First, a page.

There are probably other approaches from science that can plausibly be used to argue against religious faith, but these are the two that occur to me now. (1) has more promise in my mind, as there is the hope of uncovering inconsistencies that cannot be reconciled. However, many Christians consider their understanding of the Bible fallible even while they consider the Bible infallible. Thus, they are always open to improving their understanding of scripture, and it may be that arguments of the type of (1) will incite them to refine their interpretations rather than give up their faith (and it may be that this applies to believers in other religions as well). Still, (1) does have some hope of falsifying a religion. (2) seems to me worth little if the religion being criticized asserts that God ordained natural law, and that he accomplishes his will through its natural outworking as well as through whatever supernatural means he chooses. In that case, (2) seems to me rather to amount to a criticism of how particular adherents of the religion have understood the relationship of God to his creation, and unless those adherents' understanding of that relationship is the only one consistent with the faith in question, then (2) is of no force against that religion.

I think you are correct that very few people are swayed by the classical arguments [ontological, cosmological, teleological] for and against religious faith.

You write that some people find belief in a god and an afterlife comforting, and that they can't or won't face up to their mortality. While this is doubtless true, it doesn't seem to me to offer a complete explanation of religious faith, nor a cogent critique of it. Perhaps you didn't mean it that way. Some people believe a particular faith is true in spite of finding the idea of accountability to God frightening. These people might find the idea of annihilation at death more comforting than the thought of a final judgment. But I think that psychological explanations and critiques of religion (e.g. that it arises from some weakness of character in the believer) suffer from a more fundamental problem: they have no bearing on the truth claims of the religion (unless the religion makes claims about the psychological state of each and every person who professes that faith). Many of the central claims of Christianity are historical, e.g. that God brought about the redemption of his people through the atoning death of Jesus on the cross. Even if we claim that 95% of professing Christians believe solely because they derive comfort from that belief (and I don't claim that), that claim still does not touch the central claims of the Christian faith. The psychological argument against religious faith is a kind of ad hominem fallacy it seems to me.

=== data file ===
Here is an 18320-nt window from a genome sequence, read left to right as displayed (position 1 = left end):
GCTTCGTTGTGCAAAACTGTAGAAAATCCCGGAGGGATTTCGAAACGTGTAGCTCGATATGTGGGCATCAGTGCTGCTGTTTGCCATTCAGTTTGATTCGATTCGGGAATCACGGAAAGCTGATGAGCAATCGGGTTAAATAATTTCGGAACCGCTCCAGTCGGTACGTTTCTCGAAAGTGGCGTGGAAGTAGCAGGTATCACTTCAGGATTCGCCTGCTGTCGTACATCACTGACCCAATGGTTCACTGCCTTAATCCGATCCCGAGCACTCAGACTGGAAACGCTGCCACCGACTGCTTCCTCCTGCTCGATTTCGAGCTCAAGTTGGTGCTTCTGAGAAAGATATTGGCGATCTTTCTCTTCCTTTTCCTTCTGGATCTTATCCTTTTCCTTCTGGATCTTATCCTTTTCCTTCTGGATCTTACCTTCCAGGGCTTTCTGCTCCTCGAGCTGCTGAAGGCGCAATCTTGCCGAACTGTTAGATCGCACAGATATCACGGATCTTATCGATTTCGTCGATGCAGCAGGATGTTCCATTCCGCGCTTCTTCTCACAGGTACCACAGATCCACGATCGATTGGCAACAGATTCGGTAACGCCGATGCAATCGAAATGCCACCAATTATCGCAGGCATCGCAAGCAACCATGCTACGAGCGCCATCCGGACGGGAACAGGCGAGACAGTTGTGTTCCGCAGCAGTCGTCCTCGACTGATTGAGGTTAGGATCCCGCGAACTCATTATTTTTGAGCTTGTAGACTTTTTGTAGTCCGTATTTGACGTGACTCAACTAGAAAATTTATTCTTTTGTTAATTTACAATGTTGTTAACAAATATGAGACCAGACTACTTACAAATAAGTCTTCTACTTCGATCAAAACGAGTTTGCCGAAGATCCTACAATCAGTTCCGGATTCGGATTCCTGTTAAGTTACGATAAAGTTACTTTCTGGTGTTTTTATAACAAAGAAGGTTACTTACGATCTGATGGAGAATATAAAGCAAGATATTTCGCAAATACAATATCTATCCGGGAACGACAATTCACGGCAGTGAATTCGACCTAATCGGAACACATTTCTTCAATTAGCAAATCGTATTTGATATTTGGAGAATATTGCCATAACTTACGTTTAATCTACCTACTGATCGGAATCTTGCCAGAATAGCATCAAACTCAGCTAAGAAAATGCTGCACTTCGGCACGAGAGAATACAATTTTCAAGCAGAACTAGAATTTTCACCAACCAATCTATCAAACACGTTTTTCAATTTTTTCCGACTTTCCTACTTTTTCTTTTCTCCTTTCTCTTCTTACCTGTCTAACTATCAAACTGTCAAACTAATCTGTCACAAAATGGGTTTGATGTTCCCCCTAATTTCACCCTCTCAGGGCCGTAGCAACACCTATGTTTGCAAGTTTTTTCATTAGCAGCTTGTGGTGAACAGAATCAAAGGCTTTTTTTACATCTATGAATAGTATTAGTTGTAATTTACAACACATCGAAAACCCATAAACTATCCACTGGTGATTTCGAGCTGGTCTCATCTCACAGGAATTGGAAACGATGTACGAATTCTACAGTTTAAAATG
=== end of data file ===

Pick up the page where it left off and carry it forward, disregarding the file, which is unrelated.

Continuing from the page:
This email has gone on long enough--much longer than I intended. I hope it hasn't been too tedious. I welcome any comments, criticisms, and suggestions, however brief. Thanks again for your interesting weblog.

Chuck Bearden

Reader Persnicketiness

I received the following e-mail message this morning (referring to my entry on R. M. Hare):

"Later, when I saw a picture of Hare, I realized it was him." HE! Will Nehs, Oconomowoc, WI

Thanks for writing, Will. I'm not a perfect writer (nobody is), but in this case I stand my ground. Here is Bryan A. Garner, A Dictionary of Modern American Usage (New York: Oxford University Press, 1998), 388-9: